Directed by: Mikael Håfström

Written by: Michael Petroni

Starring: Anthony Hopkins, Colin O’Donoghue, Alice Braga, Ciarán Hinds, Rutger Hauer

Rating: [3/5]

Faith in higher beings lives on a knife edge in how quickly it can shift and certain moments in life will cause the flip to be switched in multiple directions. Whether it comes from someone passing or suffering taking place a supposed omnipotent, all-loving being should not allow to exist. After experiencing what gets encountered in The Rite, it would be difficult not to believe as it results in a serviceable exorcism film. 

With the only vocational options available to him consisting of priesthood or working as a mortician, Michael Kovak (Colin O’Donoghue) decides to pursue the former at seminary school despite his lack of faith. When offered the opportunity to work in exorcisms, he meets Father Lucas Trevant (Anthony Hopkins) in Rome as he encounters some horrifying situations. 

Going back to the success of The Exorcist, films centering on this exercise has continually intrigued many to make movies based on stories even hinting at possession. Its utilization carries such intrigue for me, personally, as I would like to think demonic possessions do not exist. Most of these occur because of a lack of understanding surrounding mental health disorders but there’s always a chance. One of those things I never want to risk having any semblance of truth because if it did, the existence of demonic possession would serve as the most terrifying thing one could experience or witness. In a way, The Rite looks at this practice as something like a job almost providing a unique perspective of this whole ordeal.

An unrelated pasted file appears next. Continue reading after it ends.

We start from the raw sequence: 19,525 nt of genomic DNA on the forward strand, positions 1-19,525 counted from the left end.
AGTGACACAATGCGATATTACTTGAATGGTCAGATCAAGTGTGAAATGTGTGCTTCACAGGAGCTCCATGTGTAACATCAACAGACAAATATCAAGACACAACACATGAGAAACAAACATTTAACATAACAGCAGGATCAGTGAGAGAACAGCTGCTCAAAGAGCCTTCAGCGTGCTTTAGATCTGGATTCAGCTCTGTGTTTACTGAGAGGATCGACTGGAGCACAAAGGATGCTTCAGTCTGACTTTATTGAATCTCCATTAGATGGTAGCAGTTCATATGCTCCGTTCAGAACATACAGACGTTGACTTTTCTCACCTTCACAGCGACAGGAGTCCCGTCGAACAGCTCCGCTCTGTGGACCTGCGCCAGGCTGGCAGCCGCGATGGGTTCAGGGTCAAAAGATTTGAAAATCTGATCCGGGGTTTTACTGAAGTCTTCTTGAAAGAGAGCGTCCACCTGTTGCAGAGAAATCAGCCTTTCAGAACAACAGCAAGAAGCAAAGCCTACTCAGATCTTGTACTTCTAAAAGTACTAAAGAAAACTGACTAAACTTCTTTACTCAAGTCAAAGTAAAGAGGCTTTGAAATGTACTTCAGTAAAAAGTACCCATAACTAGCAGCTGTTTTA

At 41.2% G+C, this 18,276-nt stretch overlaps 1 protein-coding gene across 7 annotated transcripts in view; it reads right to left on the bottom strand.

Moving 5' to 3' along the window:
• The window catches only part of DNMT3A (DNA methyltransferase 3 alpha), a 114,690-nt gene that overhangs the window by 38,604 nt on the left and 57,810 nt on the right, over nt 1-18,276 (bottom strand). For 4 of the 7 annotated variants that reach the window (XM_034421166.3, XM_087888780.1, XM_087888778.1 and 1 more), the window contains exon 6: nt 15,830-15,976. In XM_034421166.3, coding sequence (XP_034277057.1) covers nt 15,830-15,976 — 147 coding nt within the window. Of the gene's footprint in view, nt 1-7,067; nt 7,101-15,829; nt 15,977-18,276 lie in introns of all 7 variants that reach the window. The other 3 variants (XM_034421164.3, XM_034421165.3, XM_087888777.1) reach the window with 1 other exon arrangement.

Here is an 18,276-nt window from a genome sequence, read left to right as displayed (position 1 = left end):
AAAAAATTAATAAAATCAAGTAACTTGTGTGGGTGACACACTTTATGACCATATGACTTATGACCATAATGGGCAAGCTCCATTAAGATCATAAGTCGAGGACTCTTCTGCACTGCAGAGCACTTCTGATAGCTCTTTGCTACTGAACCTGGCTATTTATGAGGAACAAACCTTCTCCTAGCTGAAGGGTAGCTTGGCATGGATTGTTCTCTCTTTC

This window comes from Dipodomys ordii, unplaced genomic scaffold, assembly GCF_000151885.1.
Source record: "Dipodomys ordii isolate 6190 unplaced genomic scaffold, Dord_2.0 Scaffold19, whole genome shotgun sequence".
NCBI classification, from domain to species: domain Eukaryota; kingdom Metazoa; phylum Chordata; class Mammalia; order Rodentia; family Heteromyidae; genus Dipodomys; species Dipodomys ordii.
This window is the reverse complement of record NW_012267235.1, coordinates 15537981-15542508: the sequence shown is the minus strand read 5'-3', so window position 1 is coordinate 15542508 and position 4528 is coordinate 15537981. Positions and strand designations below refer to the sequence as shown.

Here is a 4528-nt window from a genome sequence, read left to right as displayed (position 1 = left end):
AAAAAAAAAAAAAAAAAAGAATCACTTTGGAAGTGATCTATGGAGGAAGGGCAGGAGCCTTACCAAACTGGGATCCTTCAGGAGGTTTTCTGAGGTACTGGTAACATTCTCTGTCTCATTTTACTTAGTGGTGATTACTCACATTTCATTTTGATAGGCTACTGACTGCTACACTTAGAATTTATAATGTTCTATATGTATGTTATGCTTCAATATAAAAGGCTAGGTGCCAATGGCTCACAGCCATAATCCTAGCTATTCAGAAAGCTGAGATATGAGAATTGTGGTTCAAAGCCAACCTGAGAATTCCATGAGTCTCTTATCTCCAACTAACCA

The central issue of faith occurs with the push and pull for Michael as he battles with whether or not he wants to pursue a life as a priest. With everything he sees, it would be difficult to deny the existence of the devil but the film falls on this strange spectrum of atheism and full believer that never quite actually presents a cogent argument. It comes across as some all-or-nothing situation for him where he either goes all in as a priest or lives a life not believing in God as if some middle ground does not exist. This certainly does not serve as the film’s strong suit. 

From the onset of Michael’s time at the Vatican learning about exorcism, it raises some eyebrows about this feature. In his class, he had other priests as classmates, as expected, but it also included nuns and a journalist named Angeline (Alice Braga). I’m not one to try and pierce through the validity of a supposed true story unless it so happens to include nuns, who the Catholic Church would prefer to pray and stay quietly hidden away. The idea they would include them in an exorcism class to learn about the practice is quite laughable considering they would never be involved in the practice. Then throw in a female journalist tasked with reporting on the course as if they would let her do that. This is the Catholic Church we’re talking about here, people! When you put that all aside, the feature really struggles in its first act, and not until it brings in Anthony Hopkins does the feature really kick things off. 

Unsurprisingly, with all of the marketing centering around Hopkins, we knew he would eventually enter the fray and play an integral part in the feature. He certainly excelled in the acting department as expected and certainly acted circles around poor Colin O’Donoghue in every scene they share. The moment he enters the story he instantly elevates the entire project, which also ushers in the actual exorcisms taking place. His character, Lucas, serves as the guide for everyone, including the audience, on the mechanics of how an exorcism works. Those sequences, particularly the final, do bring the goods everyone wants from this feature allowing Hopkins to deliver a type of performance no one has quite seen from the legendary actor.

As an exorcism film, The Rite does just enough to bring you in and entertain thanks in most part because of Anthony Hopkins understanding the assignment and delivering the goods once again. The rest of the feature ebbs and flows in its quality and lands in something anyone who’s already bought in with this genre will enjoy. It certainly will not convert others who do not, get it? *drum set sound*

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